Fair Trade Stories

Aliet Green Fair Trade Stories

Higher Education Paving the Way

 

 

Yogyakarta, March 2018
by Lastiana Yuliandari

 

 

Fair Trade premium fund is often invested on education so that farmers can afford to keep their children in school and out of the fields.

 

From creating scholarship funds, improving school infrastructure to purchasing supplies for students, the additional income from Fair Trade is giving children in remote farming communities the opportunity to learn.

 

A public primary school like SDN Tegiri lacked of funding to improve school infrastructure such as paving block for the school yard where children used to have play space and gather during break time. Poor and insufficient school infrastructure negatively impact student learning and schooling outcomes.

 

Before being paved, the school yard always got affected by flood during rainy season as it was purely muddy.

 

This not only took place at Tegiri Primary School but also nearly all primary schools located at Aliet Green’s Coconut project. Fair Trade premium fund is primarily used to support schools in need.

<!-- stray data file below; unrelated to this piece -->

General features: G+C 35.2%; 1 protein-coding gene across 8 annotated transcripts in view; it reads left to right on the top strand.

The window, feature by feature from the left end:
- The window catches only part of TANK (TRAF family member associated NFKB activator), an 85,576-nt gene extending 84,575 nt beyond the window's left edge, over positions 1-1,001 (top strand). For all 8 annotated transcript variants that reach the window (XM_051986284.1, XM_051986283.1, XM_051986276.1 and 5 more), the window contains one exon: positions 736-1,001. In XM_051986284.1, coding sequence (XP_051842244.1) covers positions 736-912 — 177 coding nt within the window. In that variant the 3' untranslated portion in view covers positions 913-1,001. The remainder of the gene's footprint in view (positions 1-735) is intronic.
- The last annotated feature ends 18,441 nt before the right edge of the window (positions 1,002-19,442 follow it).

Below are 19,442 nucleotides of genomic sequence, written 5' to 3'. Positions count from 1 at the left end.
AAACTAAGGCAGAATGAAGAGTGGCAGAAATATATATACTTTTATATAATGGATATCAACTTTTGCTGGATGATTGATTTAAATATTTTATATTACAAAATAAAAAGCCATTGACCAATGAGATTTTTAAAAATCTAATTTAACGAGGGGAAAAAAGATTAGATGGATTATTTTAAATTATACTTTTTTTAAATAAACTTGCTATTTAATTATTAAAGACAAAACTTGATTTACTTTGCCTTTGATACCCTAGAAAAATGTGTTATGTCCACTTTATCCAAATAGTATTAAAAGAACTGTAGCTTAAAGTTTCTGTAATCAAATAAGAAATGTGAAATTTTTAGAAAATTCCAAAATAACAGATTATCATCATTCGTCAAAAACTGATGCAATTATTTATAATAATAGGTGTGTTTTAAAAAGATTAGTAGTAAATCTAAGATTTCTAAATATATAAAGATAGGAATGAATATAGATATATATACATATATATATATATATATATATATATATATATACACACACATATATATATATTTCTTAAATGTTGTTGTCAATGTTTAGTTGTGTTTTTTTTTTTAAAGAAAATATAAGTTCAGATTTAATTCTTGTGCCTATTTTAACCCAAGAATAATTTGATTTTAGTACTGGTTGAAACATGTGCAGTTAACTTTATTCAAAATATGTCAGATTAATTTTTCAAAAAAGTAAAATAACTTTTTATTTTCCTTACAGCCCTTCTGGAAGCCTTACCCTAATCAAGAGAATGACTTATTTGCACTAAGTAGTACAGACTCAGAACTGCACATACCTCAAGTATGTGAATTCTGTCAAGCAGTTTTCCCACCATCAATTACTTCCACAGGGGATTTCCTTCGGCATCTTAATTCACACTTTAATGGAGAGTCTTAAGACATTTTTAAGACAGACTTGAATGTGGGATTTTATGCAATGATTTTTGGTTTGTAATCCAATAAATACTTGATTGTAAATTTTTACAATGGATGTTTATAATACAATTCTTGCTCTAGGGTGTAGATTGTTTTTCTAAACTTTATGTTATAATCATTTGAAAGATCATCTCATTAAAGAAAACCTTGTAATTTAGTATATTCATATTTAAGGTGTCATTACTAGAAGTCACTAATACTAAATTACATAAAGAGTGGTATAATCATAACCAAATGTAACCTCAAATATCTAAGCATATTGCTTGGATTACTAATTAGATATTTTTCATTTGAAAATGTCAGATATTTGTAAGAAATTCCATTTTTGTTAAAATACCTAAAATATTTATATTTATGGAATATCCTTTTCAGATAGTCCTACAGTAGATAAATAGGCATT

Each Fair Trade Purchase is helping send these students back to school—and keeping them there.

Doing the Impossible Thing Possible

 

Yogyakarta, May 27, 2018
by Lastiana Yuliandari

 

 

It was 10 a.m. in the morning when I met Eko Sumitro, a young man welcoming my visit with his big smile at his simple house.

 

He has been part of the Green Project of Aliet Green for more than 5 years.

 

I went there as part of regular visit to meet farmers receiving Fair Trade Funds of the running Fair Trade projects. I am always excited to visit farmers in hilly areas as my short recreation. This time, my visit was about to analyze the needs of disabled farmers due to farm accidents.

 

This Fair Trade project for disabled farmers later called SOCIAL FARMING was launched in late 2017. The aim of this program is to support disabled farmers who either are still able to work at farms or are unable to do so at all.